Major Glenn Miller, USAAF (Public Domain via Wikimedia Commons)
Last Friday, 15th December, was the anniversary of the 1944 disappearance of Major Glenn Miller, Lieutenant Colonel Norman Baessell, and pilot Flight Officer John Morgan, on board a UC-64A Norseman, AAF serial 44-70285. The aircraft departed from RAF Twinwood Farm near Bedford (England) en route for Paris (France – one article mentions a Ninth Air Force airfield at Vélizy-Villacoublay) but disappeared presumably while flying over the English Channel. No wreckage or bodies were ever found.
Conspiracy theories abounded through the years, many of them stretching the reader’s indulgence beyond endurance.
A 2014 article in the Chicago Tribune (actually reviewing an episode of the PBS series “History Detectives”) reported that despite the many theories that had been proposed, Miller’s plane probably crashed because of icing in the carburettor. The Pratt & Whitney R-1340 Wasp used a two-barrel Stromberg that was prone to icing, and carburettor heating sought to rectify this.
Dennis M Spragg “Glenn Miller Declassified” Potomac Books (September 1, 2017)
The key person in the Tribune article, the PBS show, and most of the other articles I’m going to cite is Dennis M. Spragg. Spragg is Senior Consultant at the Glenn Miller Archive in the American Music Research Center at the University of Colorado, Boulder. He’s just published a book entitled “Glenn Miller Declassified” (Potomac Books, September 2017) which, according to the Amazon reviews is a tad dry, but which has a lot of documentary detail.
I must get hold of a copy of this book, since it piques my librarian, historian, airplane nut and Glenn Miller fan interests simultaneously – a rare enough event.
According to the various reports in news articles and interested websites, Spragg’s book answers a few questions and advances my personal favourite theory of history – that the most mundane explanation is probably the most likely to be true.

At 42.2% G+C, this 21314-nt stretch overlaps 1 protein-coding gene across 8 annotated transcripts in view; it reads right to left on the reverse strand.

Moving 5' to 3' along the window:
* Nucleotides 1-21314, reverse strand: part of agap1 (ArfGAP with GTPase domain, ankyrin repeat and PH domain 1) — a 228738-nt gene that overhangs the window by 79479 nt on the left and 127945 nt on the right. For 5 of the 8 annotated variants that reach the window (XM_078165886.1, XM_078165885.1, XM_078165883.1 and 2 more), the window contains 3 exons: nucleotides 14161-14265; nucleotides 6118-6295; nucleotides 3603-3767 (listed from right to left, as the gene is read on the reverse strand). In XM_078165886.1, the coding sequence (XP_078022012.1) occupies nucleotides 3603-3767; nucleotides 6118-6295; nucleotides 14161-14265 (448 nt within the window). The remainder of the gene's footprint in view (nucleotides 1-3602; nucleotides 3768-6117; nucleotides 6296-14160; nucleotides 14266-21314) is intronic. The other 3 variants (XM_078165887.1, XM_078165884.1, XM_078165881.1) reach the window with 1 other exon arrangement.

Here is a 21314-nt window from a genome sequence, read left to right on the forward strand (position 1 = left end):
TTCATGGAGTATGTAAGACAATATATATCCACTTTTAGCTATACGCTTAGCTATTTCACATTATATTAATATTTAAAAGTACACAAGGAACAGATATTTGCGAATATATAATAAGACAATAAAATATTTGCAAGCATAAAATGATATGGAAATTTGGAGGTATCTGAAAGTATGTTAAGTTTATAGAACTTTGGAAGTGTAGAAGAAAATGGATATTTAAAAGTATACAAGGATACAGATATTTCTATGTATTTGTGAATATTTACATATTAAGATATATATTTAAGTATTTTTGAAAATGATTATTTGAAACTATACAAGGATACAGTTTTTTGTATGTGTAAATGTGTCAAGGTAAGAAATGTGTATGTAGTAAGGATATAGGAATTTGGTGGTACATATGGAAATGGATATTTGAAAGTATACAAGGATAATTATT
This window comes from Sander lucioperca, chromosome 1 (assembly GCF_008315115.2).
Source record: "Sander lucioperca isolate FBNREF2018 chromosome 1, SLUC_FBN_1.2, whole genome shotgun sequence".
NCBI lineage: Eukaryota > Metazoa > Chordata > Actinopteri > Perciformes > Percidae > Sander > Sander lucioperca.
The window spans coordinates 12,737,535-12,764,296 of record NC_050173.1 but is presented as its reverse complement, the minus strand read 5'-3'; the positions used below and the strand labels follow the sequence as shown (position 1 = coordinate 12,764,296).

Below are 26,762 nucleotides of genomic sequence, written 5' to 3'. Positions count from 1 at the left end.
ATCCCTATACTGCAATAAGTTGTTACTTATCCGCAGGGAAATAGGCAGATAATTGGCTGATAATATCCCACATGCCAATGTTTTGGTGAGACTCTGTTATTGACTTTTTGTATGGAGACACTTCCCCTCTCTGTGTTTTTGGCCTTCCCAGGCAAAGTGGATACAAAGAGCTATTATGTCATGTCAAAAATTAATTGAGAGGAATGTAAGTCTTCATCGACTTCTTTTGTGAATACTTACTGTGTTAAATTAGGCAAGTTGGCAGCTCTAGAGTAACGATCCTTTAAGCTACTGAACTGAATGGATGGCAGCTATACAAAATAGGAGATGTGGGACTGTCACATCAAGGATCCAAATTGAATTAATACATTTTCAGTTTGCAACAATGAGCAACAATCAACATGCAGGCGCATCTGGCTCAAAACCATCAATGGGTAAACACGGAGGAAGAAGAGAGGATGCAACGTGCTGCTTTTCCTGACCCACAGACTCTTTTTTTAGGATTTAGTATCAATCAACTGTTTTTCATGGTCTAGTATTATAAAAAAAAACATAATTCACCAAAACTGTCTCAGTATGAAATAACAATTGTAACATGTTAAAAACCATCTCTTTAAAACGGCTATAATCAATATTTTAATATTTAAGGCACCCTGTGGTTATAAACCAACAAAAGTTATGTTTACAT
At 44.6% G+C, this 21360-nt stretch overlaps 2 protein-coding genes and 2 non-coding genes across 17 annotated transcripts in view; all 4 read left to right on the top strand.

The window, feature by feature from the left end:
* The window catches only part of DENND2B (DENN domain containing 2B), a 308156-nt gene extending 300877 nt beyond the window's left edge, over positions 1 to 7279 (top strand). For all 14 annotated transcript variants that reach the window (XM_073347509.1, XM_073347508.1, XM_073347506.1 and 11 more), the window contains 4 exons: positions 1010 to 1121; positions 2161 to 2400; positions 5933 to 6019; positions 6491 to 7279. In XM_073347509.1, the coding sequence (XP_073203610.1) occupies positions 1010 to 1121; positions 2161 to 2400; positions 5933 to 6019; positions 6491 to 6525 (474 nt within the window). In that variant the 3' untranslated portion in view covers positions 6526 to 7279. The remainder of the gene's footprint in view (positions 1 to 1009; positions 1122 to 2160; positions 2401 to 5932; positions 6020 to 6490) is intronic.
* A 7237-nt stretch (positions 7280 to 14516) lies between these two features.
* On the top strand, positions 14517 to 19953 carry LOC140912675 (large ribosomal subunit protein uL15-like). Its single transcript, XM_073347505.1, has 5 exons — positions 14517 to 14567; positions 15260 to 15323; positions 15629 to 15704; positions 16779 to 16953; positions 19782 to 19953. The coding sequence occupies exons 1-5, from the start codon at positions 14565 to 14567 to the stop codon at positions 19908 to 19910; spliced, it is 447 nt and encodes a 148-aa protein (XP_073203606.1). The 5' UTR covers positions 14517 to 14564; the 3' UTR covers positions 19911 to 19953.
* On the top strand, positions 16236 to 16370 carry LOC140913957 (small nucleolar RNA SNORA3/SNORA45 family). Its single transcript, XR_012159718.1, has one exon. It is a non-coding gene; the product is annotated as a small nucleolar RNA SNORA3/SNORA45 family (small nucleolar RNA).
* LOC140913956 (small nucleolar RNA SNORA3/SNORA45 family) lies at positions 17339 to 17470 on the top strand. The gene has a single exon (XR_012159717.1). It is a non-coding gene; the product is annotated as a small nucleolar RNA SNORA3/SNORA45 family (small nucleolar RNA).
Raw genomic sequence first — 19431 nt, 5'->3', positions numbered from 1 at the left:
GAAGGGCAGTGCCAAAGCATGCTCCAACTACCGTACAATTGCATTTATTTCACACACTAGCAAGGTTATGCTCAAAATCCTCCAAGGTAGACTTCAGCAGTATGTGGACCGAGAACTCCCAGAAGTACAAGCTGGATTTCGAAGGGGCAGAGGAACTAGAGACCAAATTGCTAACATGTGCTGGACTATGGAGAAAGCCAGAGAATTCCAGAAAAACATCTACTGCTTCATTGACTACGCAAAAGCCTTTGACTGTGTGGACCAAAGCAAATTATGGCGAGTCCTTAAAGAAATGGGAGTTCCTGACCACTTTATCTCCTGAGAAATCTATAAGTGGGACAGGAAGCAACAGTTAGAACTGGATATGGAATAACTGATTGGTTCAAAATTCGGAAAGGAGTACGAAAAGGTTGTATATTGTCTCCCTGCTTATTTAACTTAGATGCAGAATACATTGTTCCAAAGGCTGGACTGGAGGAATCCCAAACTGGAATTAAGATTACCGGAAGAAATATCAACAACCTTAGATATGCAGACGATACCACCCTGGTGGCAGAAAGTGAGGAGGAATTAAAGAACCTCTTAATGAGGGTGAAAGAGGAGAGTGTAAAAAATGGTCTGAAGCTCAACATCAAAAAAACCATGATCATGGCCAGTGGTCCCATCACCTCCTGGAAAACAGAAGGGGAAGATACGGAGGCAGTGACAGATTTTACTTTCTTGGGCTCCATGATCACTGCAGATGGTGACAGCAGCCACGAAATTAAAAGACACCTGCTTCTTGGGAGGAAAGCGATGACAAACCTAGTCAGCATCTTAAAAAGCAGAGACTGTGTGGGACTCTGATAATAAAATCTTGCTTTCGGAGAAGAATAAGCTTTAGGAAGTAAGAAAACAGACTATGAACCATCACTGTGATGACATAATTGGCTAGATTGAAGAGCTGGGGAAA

The conspiracy theorists will be left grinding their teeth. Glenn Miller was not on a secret mission under orders from Eisenhower. His body was not dumped outside a Paris brothel following his capture by German special forces. He was not blackmailed or repatriated to the USA under arrest and tried for black market activities, racketeering, or anything else. Miller’s Norseman was not struck by bombs jettisoned from a returning force of RAF Lancasters following a cancelled raid. The mundane explanation, an iced carburettor, and a crash in the English Channel, is Spragg’s proposed solution.
One of the conspiracy theory books I read years ago stated that Miller’s plane couldn’t possibly have left from Twinwood Farm because the airfield was closed for flying on 15th December. Morgan was apparently denied permission to undertake the flight due to the appalling weather and low cloud. Miller had been delayed for two days already. Spragg apparently says Baessell simply overruled Morgan on his own authority and ordered him to proceed, despite the fact that Morgan (who was not an experienced B-24 pilot with a completed tour of operations behind him, as one theory states) was not qualified for instrument flying. Baessell seemed to have been able to authorize his own flights before and did it again, either disregarding or not being aware that his authorization was not valid in these circumstances.